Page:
He perched his bearded chin atop his folded hands. These Men he watched were not like him. Buharum was what they called a Bes–ak – those derived from the bearded god Bes, shortest of all gods but an important figure in the pantheon of the fertile Black Land, Kemhet. The Besak–ha, his people, had lived here for many ages.
Most people called his kind a simpler, perhaps less savory name… a dwarf.
Northerners would have jumped to the conclusion that a desert was no place for a dwarf, but not so for him and his unusual people: he had grown up here all his long life, spanning the lives of many mortal Men, and so had his ancestors. Buharum wasn’t ancient, by any means, but even he and his people considered this tomb ancient. He never imagined Men would suddenly want to dig it up. How did they even know about its existence at all?
Having lived so long, few things ever came to truly concern him. This, however, did.
“Brother,” said a voice at his back, and Buharum craned his neck to regard the speaker, “Solon wants you.”
Kukrum, Buharum’s brother by clan but not blood relation, stood just beyond the crest of the dune. Like Buharum, Kukrum was also a dwarf, not a mortal Man. Also like Buharum he had ruddy skin and a massive black beard of thick, intricate braids and bronze ornamentation covering his entire front. His suit of lamellar armor perfectly matched Buharum’s own, bronze in hue and light in make. At least, such armor was light for a dwarf. The clan-brothers also wore matching headdresses, so they almost looked like twins.
“Very well,” said Buharum as he rose up from his place in the sand, only halfheartedly dusting himself off before trudging back toward the encampment. His companions sat in a rough circle, though they had no fire around which to gather. Light would draw unwanted attention.
Three Men waited for the pair of dwarves. Kukrum chose to make himself look unimportant by standing off to the side, letting the three humans present turn their full attention to Buharum, who folded his arms over his mighty beard.
Mortal Men and immortal dwarf alike had come together in this little group, all part of something greater: the Medjay, an ancient order meant to protect the land of Kemhet, guarding its pharaoh and its people… and keeping safe its ancient secrets.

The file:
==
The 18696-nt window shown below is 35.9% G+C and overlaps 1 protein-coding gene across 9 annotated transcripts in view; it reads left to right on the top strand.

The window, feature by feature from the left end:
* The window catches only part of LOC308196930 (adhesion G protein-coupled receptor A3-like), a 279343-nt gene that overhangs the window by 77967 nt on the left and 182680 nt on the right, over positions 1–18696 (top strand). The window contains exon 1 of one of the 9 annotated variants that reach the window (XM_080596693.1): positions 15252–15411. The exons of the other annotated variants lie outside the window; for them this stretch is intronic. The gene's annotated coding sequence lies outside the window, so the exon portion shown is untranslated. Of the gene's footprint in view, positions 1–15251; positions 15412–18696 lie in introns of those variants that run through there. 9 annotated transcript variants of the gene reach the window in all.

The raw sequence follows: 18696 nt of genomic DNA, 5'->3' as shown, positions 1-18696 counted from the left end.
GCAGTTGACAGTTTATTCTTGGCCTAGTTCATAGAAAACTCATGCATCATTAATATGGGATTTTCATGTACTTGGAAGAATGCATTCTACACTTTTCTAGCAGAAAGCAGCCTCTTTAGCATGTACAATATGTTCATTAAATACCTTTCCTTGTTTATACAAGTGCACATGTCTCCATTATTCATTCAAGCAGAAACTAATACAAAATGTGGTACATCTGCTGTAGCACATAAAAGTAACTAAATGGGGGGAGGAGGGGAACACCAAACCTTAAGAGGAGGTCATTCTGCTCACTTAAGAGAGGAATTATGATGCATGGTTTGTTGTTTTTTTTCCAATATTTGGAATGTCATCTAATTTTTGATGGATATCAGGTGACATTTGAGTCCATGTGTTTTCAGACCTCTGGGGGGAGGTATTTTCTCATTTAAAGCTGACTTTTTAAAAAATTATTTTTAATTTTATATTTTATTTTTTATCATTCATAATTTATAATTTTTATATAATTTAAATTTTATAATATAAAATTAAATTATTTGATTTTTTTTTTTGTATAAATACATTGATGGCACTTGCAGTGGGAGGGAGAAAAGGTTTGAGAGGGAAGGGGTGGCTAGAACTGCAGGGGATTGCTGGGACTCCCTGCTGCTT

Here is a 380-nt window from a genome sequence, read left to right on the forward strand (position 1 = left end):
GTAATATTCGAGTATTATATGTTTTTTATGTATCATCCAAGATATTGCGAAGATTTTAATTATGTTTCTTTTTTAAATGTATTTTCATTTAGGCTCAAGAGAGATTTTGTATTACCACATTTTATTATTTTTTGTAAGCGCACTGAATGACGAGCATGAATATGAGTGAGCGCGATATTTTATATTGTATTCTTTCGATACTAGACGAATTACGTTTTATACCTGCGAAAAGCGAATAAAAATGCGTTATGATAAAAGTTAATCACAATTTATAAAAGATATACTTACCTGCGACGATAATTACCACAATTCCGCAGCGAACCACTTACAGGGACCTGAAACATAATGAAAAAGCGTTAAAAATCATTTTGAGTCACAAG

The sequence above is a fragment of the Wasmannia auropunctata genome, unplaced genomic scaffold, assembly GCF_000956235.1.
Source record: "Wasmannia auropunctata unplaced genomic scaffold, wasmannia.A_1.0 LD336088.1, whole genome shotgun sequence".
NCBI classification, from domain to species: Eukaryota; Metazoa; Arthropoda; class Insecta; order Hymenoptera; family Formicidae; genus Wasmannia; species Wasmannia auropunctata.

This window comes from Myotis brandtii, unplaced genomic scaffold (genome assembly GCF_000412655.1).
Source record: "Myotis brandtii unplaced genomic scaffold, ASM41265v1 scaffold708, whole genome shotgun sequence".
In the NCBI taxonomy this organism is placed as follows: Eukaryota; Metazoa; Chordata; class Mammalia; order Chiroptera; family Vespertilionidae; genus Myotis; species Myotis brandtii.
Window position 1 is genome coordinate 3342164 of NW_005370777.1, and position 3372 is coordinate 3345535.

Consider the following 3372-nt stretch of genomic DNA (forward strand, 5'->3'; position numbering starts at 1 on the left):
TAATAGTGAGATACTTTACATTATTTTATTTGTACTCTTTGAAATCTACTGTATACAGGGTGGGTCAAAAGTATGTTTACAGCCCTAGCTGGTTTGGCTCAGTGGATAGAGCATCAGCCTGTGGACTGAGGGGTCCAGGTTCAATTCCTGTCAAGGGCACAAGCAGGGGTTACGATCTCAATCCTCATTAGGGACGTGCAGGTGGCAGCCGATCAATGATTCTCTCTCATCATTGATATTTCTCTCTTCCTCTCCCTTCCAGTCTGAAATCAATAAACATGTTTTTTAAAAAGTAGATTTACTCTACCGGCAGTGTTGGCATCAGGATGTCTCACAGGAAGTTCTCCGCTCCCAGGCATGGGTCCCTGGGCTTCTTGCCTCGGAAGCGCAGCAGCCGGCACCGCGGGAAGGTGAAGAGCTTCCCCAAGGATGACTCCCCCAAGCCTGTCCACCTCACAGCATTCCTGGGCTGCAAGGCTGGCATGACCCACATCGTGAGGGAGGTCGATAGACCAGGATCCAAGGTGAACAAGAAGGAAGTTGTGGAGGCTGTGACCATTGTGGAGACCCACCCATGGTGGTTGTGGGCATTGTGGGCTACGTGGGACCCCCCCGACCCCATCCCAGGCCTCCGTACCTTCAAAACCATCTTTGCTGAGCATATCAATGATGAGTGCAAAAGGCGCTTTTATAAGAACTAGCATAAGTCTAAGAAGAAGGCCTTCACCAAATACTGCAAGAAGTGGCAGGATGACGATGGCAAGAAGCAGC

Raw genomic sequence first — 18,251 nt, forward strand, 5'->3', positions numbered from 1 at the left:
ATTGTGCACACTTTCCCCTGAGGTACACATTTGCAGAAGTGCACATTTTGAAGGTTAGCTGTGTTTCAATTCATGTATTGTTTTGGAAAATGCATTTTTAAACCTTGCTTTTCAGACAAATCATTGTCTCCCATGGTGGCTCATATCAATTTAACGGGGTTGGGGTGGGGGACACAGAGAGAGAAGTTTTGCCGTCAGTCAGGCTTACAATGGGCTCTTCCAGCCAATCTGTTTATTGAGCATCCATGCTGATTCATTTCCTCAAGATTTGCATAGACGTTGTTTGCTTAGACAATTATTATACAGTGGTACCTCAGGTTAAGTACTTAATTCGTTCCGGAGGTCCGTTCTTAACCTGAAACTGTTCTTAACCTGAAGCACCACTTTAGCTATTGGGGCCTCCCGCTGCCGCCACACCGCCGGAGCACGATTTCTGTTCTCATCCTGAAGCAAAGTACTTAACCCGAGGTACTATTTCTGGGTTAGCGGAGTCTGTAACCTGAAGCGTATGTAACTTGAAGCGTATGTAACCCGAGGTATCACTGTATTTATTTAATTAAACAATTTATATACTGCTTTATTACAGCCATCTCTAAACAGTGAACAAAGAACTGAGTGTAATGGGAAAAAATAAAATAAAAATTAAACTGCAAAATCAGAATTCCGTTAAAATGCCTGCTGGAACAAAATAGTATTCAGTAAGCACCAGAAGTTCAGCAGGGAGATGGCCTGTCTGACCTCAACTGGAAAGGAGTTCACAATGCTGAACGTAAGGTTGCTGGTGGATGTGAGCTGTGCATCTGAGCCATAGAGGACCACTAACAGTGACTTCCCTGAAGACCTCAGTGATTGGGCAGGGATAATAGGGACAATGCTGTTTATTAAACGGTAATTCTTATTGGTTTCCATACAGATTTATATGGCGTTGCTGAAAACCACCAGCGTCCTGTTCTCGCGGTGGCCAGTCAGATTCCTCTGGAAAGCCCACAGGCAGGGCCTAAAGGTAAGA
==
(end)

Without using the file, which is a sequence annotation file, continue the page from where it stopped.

The Medjay, of course, were a much larger organization than this trio of humans and two Besak-ha. But they were the only ones who had been available to undertake this particular mission – and the Medjay as a whole remained unaware just how desperate a situation this had become. Someone actually uncovering the Tomb of Ankhu seemed impossible.
Back to the matter at hand, however, Buharum looked over his other companions. Rarely did Buharum ever see any of the Men of their group lighten up, but right now they looked so grim that he almost wanted to kick sand in their faces. Worrying themselves to death would hardly help the situation, and their lifespans were short enough already.
Their leader rose to his feet. Solon Sun-Eyes was an Imperial born in Kemhet and wholly integrated into their ways, as good as a Kemheti himself. He wore only simple white clothing, a composite bow and quiver on his back, and knife at his side. His revealing attire showed off his skin bronzed yet still fairer than many Kemhetis, as well as his heavy muscles and his sizable gut from too much Kemheti beer. Every hair on his body he kept shaved so body was perfectly slick, save for his dark eyebrows. This only served to highlight his bright hazel eyes, as well as his still more unusual tattoos.
Black, jagged tattoos covered his body in strange, disturbing, winding patterns. They touched all his limbs, his neck, and even his head and face. Runes written in the same black ink nestled between the assorted curves and prongs of the sundry designs.
Even Buharum had no idea what any of it meant, including the runic letters. Supposedly, the Dwarves had long ago mastered the art of ancient runic magic, said to be the language of the creator gods themselves. However, Buharum had never actually bothered studying it, in spite of his dwarven heritage. Far too complicated – and probably a drag.
“Buharum,” said the incredibly tattooed Solon in his voice like thunder and grinding stone, “what did you see?”
“Plenty of movement, even now,” Buharum replied. “They’re always active. I can’t see their faces from here, but I’d bet they’re as exhausted as you lot look.”
“This is no joking matter.”
Buharum shrugged. “Oh, I know it’s not. Of everything we protect, this is the most important. But…”
“But nothing,” cut in the only woman present, a knife-wielder by the name of Farrah, clad in robes of deep crimson. She hailed from Deshret, the Red Land. She flipped her long, black hair away from her swarthy face, eyes gleaming with hatred. “I watched the camp earlier. There are guards, but we’ve faced forces their size before. We could split them up and pick them off – then we go into the camp and take out the slaves.”
Solon glared at her then, his face like stone. “No. We do not harm slaves under any circumstances.”
Farrah scoffed. “Even if those slaves are helping to end the world?”
“Here now, they haven’t even found the blasted door yet, and the world’s not gonna end. You’re just catastrophizing early,” Buharum remarked. Everyone ignored him – lost in their own arguments, as usual. Leave it to them to not listen to a dwarf.